What is the distinction between the "Devil and his messengers" (Matt. 25:41) and "children of the Devil" (Jn. 8:44)? The two passages appear virtually synonymous, both describing those condemned as eventual lost human spirits. The only difference is that the first group has no hope whatsoever while the second may still receive the blessings offered by Christ through salvation.

Perhaps we need to remind ourselves that God is omniscient. There is, therefore, nothing that He does not know: past, present, or future. Why, then, knowing that many human beings would fall away and be lost, was there an eternal fire prepared for the Devil and his angels — omitting human beings entirely, the very target of His wrath in all three instances? Why does the text not read: "prepared for the Devil and the disobedient" or "the Devil and the faithless"? After all, there should at least be consensus that the audience to whom Christ speaks is fully human, with no angels under consideration whatsoever in this extraordinary encounter.

These 3 passages appear to raise more questions than they answer. Nonetheless, no they are not only analogous, they are synonymous.

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I think your intuition is correct. To fall into God's oblivion, not to be known of God is a cursing.

Here is what Christ says about being known of God:

John 10:14 I am the good shepherd, and know my sheep, and am known of mine.

Whereas Paul says

The Lord knoweth them that are his. And, Let every one that nameth the name of Christ depart from iniquity. (2 Timothy 2:19)

and

But if any man love God, the same is known of him. (1 Corinthians 8:3)

So if we are the Lord's we must depart from iniquity. If we work iniquity, we will be told to depart from God. For as we read in Psalm 5:5: "The foolish shall not stand in thy sight: thou hatest all workers of iniquity."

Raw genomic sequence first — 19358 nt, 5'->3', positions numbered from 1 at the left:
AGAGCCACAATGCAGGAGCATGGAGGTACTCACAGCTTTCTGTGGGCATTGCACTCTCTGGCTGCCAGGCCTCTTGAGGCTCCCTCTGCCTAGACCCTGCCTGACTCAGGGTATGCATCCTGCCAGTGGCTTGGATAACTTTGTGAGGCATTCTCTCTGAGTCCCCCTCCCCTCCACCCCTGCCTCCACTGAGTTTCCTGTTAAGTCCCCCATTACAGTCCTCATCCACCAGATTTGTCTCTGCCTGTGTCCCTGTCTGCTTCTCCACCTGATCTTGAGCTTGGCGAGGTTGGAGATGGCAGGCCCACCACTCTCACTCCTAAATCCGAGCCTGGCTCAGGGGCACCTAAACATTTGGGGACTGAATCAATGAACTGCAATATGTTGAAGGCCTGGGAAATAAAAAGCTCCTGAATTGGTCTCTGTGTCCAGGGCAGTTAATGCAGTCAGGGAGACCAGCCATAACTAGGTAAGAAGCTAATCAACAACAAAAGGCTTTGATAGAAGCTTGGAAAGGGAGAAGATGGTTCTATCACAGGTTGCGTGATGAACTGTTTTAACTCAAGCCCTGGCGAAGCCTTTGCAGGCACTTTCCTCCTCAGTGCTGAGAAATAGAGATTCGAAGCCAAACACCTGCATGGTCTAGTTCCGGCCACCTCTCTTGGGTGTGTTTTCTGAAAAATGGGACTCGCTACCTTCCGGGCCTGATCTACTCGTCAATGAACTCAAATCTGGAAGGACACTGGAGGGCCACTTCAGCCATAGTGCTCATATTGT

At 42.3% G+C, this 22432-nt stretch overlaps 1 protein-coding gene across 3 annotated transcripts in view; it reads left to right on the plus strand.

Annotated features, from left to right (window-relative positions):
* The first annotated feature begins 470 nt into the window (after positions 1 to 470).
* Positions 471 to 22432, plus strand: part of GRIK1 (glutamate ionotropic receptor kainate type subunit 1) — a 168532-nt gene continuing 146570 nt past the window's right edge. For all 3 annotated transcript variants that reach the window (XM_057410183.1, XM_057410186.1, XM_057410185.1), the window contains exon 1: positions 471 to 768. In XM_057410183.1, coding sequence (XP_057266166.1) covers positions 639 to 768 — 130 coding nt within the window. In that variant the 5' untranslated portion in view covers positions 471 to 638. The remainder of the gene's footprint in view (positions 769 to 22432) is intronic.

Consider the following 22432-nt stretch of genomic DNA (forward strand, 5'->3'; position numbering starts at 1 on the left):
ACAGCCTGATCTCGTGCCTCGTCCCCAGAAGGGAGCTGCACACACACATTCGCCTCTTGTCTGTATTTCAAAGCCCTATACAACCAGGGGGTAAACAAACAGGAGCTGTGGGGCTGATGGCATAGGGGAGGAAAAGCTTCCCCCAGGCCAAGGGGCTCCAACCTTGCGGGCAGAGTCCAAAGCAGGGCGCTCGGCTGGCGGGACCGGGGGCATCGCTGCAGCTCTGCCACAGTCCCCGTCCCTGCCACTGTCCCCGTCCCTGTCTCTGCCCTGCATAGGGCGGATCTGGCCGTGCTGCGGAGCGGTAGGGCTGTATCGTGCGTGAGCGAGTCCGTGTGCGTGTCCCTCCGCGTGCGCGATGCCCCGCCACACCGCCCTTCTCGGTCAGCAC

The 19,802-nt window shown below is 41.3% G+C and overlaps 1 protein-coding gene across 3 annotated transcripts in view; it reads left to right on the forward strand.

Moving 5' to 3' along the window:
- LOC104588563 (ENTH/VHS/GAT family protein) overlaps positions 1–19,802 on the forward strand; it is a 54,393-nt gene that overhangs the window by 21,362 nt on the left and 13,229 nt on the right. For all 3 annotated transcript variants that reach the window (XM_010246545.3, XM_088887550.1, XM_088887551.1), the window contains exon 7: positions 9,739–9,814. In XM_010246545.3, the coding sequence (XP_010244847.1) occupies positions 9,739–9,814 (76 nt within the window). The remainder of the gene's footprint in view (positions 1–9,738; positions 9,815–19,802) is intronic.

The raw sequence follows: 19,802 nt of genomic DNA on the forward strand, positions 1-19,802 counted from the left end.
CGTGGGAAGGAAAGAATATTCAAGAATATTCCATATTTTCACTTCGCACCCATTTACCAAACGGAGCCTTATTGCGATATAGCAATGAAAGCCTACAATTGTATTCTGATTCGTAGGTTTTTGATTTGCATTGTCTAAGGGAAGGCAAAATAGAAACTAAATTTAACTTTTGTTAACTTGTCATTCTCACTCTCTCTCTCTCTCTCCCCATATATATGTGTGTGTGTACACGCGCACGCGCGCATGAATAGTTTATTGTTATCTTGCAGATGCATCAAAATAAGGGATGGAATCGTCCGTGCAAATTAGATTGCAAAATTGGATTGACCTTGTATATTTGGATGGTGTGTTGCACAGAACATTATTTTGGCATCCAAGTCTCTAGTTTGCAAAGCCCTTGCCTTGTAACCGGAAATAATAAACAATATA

And yes, those that work iniquity are cursed, according to Deuteronomy 27:15-26 or Psalm 119:21:

Thou hast rebuked the proud that are cursed, which do err from thy commandments.

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This phrase (in English) actually occurs three times:

  • Matt 7:23 - Then I will tell them plainly, ‘I never knew you; depart from Me, you workers of lawlessness!’ ἀποχωρεῖτε ἀπ’ ἐμοῦ
  • Matt 7:41 - Then He will say to those on His left, ‘Depart from Me, you who are cursed, into the eternal fire prepared for the devil and his angels. Πορεύεσθε ἀπ’ ἐμοῦ
  • Luke 13:27 - And he will answer, ‘I tell you, I do not know where you are from. Depart from me, all you evildoers.’ ἀπόστητε ἀπ’ ἐμοῦ

Note that in each case we have the following similarities:

  • Jesus is saying/pronouncing the words
  • Jesus is discussing eternal judgement
  • Jesus is pronouncing a curse on the wicked

However, note that in each case the actual Greek verb is different but the intent is always the same. That such a pronouncement, "depart from me" is an eternal curse is readily deduced from the following:

  • John 15:5 - For apart from Me you can do nothing
  • 1 John 5:11, 12 - And this is that testimony: God has given us eternal life, and this life is in His Son. Whoever has the Son has life; whoever does not have the Son of God does not have life.

Thus, separation from God is equivalent to eternal death.

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  • In Greek John 15:5 reads: "χωρὶς [without] ἐμοῦ οὐ δύνασθε ποιεῖν οὐδέν": Without Me Ye can do nothing. But it amounts to the same truth.
    – fev
    Jun 12 at 17:54